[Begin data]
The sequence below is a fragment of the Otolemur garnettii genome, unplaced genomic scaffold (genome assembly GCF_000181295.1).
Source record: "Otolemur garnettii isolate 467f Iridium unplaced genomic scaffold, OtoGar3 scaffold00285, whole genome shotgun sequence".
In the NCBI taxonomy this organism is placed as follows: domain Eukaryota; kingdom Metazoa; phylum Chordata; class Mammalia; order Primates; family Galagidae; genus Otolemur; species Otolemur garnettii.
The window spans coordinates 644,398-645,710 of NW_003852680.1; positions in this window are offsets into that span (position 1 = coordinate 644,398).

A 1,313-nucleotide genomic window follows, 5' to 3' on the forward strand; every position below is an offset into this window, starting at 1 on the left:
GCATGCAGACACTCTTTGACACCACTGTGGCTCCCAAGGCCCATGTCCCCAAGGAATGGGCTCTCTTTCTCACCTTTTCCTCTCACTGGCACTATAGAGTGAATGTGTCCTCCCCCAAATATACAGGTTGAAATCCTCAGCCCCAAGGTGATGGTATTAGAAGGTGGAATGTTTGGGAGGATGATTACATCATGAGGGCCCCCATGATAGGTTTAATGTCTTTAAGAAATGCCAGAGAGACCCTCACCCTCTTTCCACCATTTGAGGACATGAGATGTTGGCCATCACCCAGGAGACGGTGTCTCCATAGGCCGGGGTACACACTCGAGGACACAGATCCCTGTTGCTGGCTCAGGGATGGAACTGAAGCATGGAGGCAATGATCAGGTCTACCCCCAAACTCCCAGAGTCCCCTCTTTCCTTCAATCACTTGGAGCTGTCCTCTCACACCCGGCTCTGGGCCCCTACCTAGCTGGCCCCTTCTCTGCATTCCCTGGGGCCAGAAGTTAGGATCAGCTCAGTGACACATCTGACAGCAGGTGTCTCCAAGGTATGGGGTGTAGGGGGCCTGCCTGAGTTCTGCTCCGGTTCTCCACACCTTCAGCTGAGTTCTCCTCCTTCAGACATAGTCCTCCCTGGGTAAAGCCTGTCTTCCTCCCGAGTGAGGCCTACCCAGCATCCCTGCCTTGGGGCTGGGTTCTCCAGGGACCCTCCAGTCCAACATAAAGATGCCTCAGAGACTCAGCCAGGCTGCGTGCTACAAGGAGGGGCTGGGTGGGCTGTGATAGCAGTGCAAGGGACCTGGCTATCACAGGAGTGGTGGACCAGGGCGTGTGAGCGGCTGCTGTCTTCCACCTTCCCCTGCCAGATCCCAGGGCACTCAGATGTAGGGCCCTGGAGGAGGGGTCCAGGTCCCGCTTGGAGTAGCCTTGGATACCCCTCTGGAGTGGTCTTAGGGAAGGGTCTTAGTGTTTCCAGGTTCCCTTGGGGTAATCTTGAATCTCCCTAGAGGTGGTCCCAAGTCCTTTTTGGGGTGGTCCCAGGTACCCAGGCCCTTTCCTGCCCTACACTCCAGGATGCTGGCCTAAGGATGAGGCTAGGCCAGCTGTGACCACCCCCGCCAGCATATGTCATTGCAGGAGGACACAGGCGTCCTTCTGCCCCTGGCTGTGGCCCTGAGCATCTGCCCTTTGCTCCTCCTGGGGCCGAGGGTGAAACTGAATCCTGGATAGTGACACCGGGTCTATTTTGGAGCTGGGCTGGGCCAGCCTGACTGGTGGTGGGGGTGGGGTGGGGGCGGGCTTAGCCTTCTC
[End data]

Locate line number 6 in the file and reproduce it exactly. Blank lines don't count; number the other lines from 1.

GCATGCAGACACTCTTTGACACCACTGTGGCTCCCAAGGCCCATGTCCCCAAGGAATGGGCTCTCTTTCTCACCTTTTCCTCTCACTGGCACTATAGAGTGAATGTGTCCTCCCCCAAATATACAGGTTGAAATCCTCAGCCCCAAGGTGATGGTATTAGAAGGTGGAATGTTTGGGAGGATGATTACATCATGAGGGCCCCCATGATAGGTTTAATGTCTTTAAGAAATGCCAGAGAGACCCTCACCCTCTTTCCACCATTTGAGGACATGAGATGTTGGCCATCACCCAGGAGACGGTGTCTCCATAGGCCGGGGTACACACTCGAGGACACAGATCCCTGTTGCTGGCTCAGGGATGGAACTGAAGCATGGAGGCAATGATCAGGTCTACCCCCAAACTCCCAGAGTCCCCTCTTTCCTTCAATCACTTGGAGCTGTCCTCTCACACCCGGCTCTGGGCCCCTACCTAGCTGGCCCCTTCTCTGCATTCCCTGGGGCCAGAAGTTAGGATCAGCTCAGTGACACATCTGACAGCAGGTGTCTCCAAGGTATGGGGTGTAGGGGGCCTGCCTGAGTTCTGCTCCGGTTCTCCACACCTTCAGCTGAGTTCTCCTCCTTCAGACATAGTCCTCCCTGGGTAAAGCCTGTCTTCCTCCCGAGTGAGGCCTACCCAGCATCCCTGCCTTGGGGCTGGGTTCTCCAGGGACCCTCCAGTCCAACATAAAGATGCCTCAGAGACTCAGCCAGGCTGCGTGCTACAAGGAGGGGCTGGGTGGGCTGTGATAGCAGTGCAAGGGACCTGGCTATCACAGGAGTGGTGGACCAGGGCGTGTGAGCGGCTGCTGTCTTCCACCTTCCCCTGCCAGATCCCAGGGCACTCAGATGTAGGGCCCTGGAGGAGGGGTCCAGGTCCCGCTTGGAGTAGCCTTGGATACCCCTCTGGAGTGGTCTTAGGGAAGGGTCTTAGTGTTTCCAGGTTCCCTTGGGGTAATCTTGAATCTCCCTAGAGGTGGTCCCAAGTCCTTTTTGGGGTGGTCCCAGGTACCCAGGCCCTTTCCTGCCCTACACTCCAGGATGCTGGCCTAAGGATGAGGCTAGGCCAGCTGTGACCACCCCCGCCAGCATATGTCATTGCAGGAGGACACAGGCGTCCTTCTGCCCCTGGCTGTGGCCCTGAGCATCTGCCCTTTGCTCCTCCTGGGGCCGAGGGTGAAACTGAATCCTGGATAGTGACACCGGGTCTATTTTGGAGCTGGGCTGGGCCAGCCTGACTGGTGGTGGGGGTGGGGTGGGGGCGGGCTTAGCCTTCTC